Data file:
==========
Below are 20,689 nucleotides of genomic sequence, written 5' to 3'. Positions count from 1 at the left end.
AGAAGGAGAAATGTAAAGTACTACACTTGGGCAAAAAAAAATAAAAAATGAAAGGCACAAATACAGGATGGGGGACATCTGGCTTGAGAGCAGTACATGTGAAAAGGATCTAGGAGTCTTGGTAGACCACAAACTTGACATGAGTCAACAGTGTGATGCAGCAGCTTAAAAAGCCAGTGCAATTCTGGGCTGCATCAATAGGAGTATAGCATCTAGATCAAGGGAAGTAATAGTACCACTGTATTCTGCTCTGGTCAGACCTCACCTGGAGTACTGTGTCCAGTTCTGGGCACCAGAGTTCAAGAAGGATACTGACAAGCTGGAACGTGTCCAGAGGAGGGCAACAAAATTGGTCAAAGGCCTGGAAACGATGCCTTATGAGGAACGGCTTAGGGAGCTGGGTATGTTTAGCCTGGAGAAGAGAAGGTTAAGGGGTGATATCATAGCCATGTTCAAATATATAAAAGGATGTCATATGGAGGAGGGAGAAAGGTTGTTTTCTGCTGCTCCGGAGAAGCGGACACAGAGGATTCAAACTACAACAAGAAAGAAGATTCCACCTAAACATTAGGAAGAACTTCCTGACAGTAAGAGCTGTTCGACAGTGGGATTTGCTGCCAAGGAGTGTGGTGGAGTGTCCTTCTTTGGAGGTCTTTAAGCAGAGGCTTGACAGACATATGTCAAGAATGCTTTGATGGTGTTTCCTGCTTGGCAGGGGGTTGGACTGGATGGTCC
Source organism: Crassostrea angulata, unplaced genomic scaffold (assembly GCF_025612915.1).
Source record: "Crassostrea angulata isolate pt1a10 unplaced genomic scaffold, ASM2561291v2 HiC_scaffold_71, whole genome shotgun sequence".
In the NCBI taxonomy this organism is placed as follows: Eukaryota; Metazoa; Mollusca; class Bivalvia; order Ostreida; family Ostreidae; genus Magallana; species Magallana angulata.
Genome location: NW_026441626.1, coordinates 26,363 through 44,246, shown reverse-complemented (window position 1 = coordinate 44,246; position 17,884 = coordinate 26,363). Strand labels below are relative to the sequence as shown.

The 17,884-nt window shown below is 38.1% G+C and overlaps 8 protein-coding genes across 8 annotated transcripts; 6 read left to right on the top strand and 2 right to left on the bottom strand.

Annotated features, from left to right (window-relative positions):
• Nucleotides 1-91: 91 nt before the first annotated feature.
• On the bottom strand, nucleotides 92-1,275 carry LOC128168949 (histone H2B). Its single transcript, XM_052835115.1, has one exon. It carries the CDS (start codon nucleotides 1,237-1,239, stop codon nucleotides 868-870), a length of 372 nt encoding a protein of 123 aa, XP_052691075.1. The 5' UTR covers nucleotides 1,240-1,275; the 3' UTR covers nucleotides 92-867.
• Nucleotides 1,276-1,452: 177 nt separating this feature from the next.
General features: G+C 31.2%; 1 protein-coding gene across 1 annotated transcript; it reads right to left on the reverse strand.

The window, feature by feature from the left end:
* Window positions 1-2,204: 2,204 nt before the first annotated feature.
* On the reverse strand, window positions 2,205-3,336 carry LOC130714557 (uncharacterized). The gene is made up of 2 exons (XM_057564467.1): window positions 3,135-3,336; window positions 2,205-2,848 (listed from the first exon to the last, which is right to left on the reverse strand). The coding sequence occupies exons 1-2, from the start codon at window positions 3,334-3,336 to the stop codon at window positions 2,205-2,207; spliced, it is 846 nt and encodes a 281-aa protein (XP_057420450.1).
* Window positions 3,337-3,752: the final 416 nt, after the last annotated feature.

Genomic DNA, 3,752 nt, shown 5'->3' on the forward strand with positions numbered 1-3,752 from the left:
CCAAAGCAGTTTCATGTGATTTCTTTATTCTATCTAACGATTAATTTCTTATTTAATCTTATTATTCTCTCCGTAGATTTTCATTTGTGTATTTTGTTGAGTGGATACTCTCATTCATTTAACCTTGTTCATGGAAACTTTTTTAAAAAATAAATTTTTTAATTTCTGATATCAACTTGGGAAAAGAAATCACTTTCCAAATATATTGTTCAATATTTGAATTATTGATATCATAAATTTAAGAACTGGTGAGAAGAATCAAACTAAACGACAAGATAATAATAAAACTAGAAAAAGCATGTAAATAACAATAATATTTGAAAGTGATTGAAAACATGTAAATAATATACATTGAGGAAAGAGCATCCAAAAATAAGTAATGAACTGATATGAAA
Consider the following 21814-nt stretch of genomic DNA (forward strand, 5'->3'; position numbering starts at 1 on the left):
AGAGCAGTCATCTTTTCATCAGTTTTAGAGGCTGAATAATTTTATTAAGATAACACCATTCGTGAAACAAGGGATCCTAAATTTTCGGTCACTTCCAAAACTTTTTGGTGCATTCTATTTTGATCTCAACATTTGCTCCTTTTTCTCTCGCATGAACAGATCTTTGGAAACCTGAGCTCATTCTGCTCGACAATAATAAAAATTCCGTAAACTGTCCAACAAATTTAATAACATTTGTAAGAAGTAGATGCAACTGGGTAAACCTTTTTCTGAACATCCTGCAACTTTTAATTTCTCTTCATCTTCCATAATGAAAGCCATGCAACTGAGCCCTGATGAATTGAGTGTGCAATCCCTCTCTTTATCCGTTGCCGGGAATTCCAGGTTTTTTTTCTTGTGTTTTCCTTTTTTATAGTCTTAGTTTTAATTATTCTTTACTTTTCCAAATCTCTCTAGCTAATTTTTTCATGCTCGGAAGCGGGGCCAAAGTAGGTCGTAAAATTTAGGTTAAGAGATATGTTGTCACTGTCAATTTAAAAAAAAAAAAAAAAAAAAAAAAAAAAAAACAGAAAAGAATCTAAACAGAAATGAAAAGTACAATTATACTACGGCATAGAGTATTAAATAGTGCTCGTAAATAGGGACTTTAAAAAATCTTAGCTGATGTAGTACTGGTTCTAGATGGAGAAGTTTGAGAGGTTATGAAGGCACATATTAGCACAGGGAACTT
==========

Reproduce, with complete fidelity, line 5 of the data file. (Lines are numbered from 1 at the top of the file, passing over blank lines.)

In the NCBI taxonomy this organism is placed as follows: Eukaryota; Metazoa; Mollusca; class Bivalvia; order Ostreida; family Ostreidae; genus Magallana; species Magallana angulata.